Dear Buenos Aires (BsAs),
Do you notice how I spell your name like my friend from Bariloche? An extra ‘s’ after each letter instead of the quick and easy BA. Those s’s are important to me, they make you feel like my own, different from how everyone else knows you.
Ananda, equally, knows me.
I am sorry that I couldn’t make it out to Victoria Ocampo’s villa, where the 20th-century intellectual and feminist hosted Robindronath Thakur, the creative genius from Bengal whose stories my mother never fails to quote from.
‘He is as near to me as my life” – she had written about him.
He called her Bijaya — Victoria in Bangla.
A reciprocal exoticization of the other? A colonization pending? Or a new frontier in transnational literary collaborations that rose above the miles between Bengal and Argentina? I won’t know, just yet.
I tried my best, I promise I did, but I never had the time to make the twenty-kilometer journey, not with Spring semester, a broken heart, and a Capstone proposal looming on the horizon. When I made a desperate attempt right before the lockdown in March, I realized that I could not board the train without putting my health at risk. Now, the villa Miralrio of Victoria is like all other public monuments, “temporarily closed.”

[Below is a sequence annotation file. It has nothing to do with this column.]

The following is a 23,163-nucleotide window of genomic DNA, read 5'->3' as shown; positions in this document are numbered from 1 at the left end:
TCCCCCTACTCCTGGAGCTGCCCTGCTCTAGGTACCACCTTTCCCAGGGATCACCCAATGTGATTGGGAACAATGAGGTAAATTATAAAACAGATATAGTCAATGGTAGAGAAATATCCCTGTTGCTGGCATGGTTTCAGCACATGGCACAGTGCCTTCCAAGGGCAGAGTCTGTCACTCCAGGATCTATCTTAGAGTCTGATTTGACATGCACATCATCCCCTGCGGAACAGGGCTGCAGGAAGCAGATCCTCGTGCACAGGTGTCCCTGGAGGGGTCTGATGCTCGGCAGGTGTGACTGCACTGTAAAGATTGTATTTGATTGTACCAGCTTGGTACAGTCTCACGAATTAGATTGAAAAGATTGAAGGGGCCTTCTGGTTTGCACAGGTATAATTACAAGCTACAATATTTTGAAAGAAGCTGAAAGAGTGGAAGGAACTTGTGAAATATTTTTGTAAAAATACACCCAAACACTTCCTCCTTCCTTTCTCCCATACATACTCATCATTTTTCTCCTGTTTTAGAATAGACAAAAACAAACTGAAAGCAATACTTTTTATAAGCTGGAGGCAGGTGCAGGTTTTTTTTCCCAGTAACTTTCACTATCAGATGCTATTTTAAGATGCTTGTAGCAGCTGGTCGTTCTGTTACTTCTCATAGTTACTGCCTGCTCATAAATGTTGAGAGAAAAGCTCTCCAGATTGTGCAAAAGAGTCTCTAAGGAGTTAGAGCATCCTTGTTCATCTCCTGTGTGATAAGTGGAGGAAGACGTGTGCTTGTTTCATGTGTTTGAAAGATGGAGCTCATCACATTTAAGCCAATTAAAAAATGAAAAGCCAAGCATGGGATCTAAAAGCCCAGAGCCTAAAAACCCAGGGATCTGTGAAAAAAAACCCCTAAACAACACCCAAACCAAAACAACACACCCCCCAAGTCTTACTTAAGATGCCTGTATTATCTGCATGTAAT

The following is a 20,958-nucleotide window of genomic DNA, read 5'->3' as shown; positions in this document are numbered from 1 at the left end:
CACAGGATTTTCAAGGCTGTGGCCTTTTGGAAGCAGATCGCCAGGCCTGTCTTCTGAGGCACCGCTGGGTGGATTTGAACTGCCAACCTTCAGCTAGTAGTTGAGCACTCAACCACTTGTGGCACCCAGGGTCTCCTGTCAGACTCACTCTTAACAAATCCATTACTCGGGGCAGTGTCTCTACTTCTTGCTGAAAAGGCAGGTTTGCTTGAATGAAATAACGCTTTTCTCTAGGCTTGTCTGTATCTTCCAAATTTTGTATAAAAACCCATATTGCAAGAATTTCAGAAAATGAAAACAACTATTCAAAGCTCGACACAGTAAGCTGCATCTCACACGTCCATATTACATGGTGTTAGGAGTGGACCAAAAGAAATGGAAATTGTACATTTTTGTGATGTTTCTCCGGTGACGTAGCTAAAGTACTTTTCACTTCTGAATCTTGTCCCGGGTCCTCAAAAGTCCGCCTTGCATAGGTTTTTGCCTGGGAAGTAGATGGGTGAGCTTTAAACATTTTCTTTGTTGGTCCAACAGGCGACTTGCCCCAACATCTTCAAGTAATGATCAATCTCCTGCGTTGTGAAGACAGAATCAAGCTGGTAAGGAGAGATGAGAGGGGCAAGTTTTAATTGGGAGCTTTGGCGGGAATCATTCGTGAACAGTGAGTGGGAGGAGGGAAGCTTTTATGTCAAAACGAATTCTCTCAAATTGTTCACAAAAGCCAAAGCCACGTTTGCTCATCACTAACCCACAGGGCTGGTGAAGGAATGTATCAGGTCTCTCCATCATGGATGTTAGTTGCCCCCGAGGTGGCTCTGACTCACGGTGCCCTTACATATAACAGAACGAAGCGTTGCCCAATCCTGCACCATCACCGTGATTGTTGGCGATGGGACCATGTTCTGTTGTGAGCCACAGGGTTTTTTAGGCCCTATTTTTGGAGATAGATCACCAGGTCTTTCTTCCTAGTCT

I am sorry that I never reached out to the Argentine who was eager to tell me about the Palestinian roots of his name.
I am sorry that he will only be a face, and a label.
What of all the contacts in my collection? Details etched on a napkin, a crumpled piece of paper, anything that can absorb ink – always in a rush – but never compulsively.
“Call me if you need anything.”
“Come to my home next Friday?”
Friday never came.
I’m sorry that I had no time to prepare for my rendition of “Heart-Shaped Box” during the class open-mic. I was imperfect, and worse, totally unrehearsed.
I’m sorry that I never knew how to respond when someone called me señorita. It caught me off guard — (how) could I be one?
So many conversations we’ve had, just you and I.
I’m sorry that I was such a mess.
I’m sorry that I never came back to see the second floor of the Museo de Arte Latinoamericano. What about the cashier who told me in late-February that she was going to visit Brazil, that also for the first time? Is she at the mercy of Bolsonaro’s incompetence? Is she safe?
And, when will you do something about the absence of Peruvian artists at your exhibitions?
Rushdie was not lying when he wrote in Midnight’s Children, “To understand me, you’ll have to swallow a world.” Each face, a history.
I’m sorry that I don’t speak Spanish. I’m sorry that I came without knowing how to.